The Ejection Site

North American Aviation / Rockwell

North American Aviation (NAA) is more famous for some of their aircraft, but they also produced some of the more interesting egress systems. Their systems varied from lightweight, low speed seats up to high speed seats and capsules. They provided systems for several experimental aircraft, including the NAA built XB-70 Valkyrie. The T-2 Buckeye seat was the first production seat to utilize a rocket catapult. Some examples of their egress equipment are:

Ejection Seats
FJ-4, T-2 (LS-1), A-3J/RA-5C, OV-10, XV-4, X-5, X-15, X-19, YAT-28
Ejection Capsule

From the mid-1950s thru the 1970s, NAA or North American Rockwell, was continuously involved in ejection seat design. The A3J-1 seat which became the HS-1 and later the HS-1A seat was one of the most capable open ejection seats made for a production aircraft. The X-15 space research vehicle utilized a NAA seat which was rated up to Mach 4 and 120,000 feet.

Probably their most produced model was the LS-1 seat for the T-2J Buckeye. This seat was the first seat to use a rocket-catapult (ROCAT) which is a tubular device in the center of the back of the seat. A ballistic cartridge is the catapult section, and it begins seat motion on its initiation by forcing the inner section of the assembly to move under the pressure of the gas it generates. The inner section of the unit is the rocket and it is ignited near the end of the catapult stroke so that on seat/rail separation the rocket is near peak thrust. This additional thrust propels the seat upward and forward due to the angle of the nozzles. The addition of the rocket portion of the system allowed for a lowering of the required forces from the ballistic catapult, and allowed for extended trajectories for low speed or stationary ejections. The LS-1 seat has saved many aviators.

The LW series of seats began in the late 1950s with the LW-1 seat. Designed for V/STOL type aircraft, it was a particularly light weight seat (hence LW). The seat used a very lightweight frame which had as a separate unit the backpad and headrest. On the back of this unit was mounted the main recovery parachute. Due to the aft seat structure and the ROCAT in the center of it, the recovery parachute was mounted vertically in a narrow pack along the left side of the seat. The survival kit was a rigid seat form with a soft pack suspended underneath it. Seat separation was automatic and executed by a 0.2 second delay cartridge which would then fire a drogue gun. The drogue chute would be deployed and it would immediately withdraw the main parachute from the pack. The shroud lines would pull the risers upward and release a latch holding the back section to the seat. The drag from the parachute would then allow the seat frame to fall away from the aircrew, leaving him with the backplate and headrest as well as the survival kit. The headrest was fitted with a flat plate canopy breaker for use in through-canopy ejections.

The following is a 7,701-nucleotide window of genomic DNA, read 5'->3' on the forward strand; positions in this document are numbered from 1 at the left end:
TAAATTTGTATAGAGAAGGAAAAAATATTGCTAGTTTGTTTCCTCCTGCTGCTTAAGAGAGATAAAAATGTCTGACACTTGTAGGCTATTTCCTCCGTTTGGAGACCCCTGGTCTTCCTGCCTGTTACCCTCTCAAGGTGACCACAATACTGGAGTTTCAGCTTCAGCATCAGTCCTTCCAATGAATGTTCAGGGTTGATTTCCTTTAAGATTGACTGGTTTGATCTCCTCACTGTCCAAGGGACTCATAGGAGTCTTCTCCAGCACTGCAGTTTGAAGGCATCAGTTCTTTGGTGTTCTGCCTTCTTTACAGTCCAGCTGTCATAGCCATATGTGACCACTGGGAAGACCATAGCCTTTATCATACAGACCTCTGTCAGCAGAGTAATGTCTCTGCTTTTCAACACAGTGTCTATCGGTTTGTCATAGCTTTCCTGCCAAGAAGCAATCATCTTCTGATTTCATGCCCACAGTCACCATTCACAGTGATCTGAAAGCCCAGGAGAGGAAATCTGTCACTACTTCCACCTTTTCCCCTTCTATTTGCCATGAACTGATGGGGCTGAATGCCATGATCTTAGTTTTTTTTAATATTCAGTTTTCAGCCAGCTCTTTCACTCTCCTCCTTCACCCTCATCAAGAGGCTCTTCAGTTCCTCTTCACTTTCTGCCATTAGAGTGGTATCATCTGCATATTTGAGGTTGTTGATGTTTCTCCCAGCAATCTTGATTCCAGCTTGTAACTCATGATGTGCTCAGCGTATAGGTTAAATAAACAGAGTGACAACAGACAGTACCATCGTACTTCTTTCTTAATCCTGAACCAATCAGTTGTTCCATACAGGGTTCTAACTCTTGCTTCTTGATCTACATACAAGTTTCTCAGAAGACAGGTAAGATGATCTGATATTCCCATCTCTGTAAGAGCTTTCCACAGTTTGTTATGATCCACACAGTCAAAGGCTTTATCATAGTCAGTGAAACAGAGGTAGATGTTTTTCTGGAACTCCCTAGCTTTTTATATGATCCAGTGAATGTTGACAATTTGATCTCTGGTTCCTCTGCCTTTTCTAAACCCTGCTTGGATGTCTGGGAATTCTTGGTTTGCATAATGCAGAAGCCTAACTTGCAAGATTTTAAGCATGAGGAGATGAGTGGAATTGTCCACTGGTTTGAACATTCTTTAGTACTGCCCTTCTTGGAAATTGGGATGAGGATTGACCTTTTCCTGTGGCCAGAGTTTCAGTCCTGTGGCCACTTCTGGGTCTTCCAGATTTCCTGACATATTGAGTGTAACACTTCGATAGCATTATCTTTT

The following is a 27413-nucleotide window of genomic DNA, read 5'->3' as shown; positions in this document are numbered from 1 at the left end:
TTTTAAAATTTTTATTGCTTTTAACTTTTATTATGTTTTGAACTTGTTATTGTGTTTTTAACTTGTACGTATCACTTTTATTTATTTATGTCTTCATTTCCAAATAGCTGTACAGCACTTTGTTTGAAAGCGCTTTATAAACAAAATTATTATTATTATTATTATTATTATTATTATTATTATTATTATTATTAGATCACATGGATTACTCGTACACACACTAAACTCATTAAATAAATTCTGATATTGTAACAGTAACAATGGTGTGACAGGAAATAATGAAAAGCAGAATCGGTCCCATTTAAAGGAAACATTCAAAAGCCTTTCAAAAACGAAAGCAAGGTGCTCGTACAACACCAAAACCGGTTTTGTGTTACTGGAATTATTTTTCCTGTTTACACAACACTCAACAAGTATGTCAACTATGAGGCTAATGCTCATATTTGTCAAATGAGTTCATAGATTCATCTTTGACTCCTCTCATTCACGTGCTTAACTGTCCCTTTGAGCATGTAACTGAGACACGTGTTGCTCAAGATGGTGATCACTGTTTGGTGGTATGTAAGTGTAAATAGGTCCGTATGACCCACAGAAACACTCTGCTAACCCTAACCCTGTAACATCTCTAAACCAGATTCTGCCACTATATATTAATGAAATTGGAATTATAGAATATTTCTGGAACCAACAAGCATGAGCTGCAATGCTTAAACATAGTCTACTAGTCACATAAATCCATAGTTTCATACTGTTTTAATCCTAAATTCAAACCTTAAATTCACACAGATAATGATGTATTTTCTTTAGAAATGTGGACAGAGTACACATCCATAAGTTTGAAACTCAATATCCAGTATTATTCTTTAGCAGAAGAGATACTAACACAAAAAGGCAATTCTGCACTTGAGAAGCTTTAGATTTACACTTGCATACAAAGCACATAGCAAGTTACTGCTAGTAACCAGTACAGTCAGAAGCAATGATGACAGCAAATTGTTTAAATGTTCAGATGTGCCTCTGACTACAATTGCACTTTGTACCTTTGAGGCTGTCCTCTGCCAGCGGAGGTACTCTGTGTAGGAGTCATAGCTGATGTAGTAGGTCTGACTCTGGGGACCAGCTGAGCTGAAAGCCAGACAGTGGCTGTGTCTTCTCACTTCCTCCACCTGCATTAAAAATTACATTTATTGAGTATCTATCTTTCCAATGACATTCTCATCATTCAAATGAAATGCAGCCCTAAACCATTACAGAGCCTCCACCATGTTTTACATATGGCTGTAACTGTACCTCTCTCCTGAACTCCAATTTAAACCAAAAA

The LW-2 seat was a direct decendant of the LW-1 seat. The separate back plate was integrated into the seat frame, and a airspeed/altitude mode selector was developed. This unit mounted on the bulkhead aft of the seat and by means of a plunger which engaged a striker on the seat during ejection would select either a high speed/altitude mode, or a low speed/low altitude mode. The difference was in the seat separation delay. In the high speed mode, the seat would deploy a drogue chute and would delay main parachute extraction for some time.

The LW-3B was a decendant of the LW-2 seat with significant changes to it. Used in the OV-10 Bronco, this was the only seat of the LW-series family to be produced in any numbers.

Another major system created by NAA/Rockwell was the XB-70 ejection capsule. This was an ejection seat with a two piece clamshell covering which came together to protect the aircrewman against the extremes of altitude and airspeed that the XB-70 Valkyrie could reach. Tested by rocket sled, this capsule could protect against supersonic forces, and was pressurized to protect the aircrew in case of decompression of the aircraft. Stabilizing booms kept the capsule under control at high speed. Due to the heavy weight of the capsule at ground impact, absorbtion bags were fitted to the bottom to attenuate the impact.

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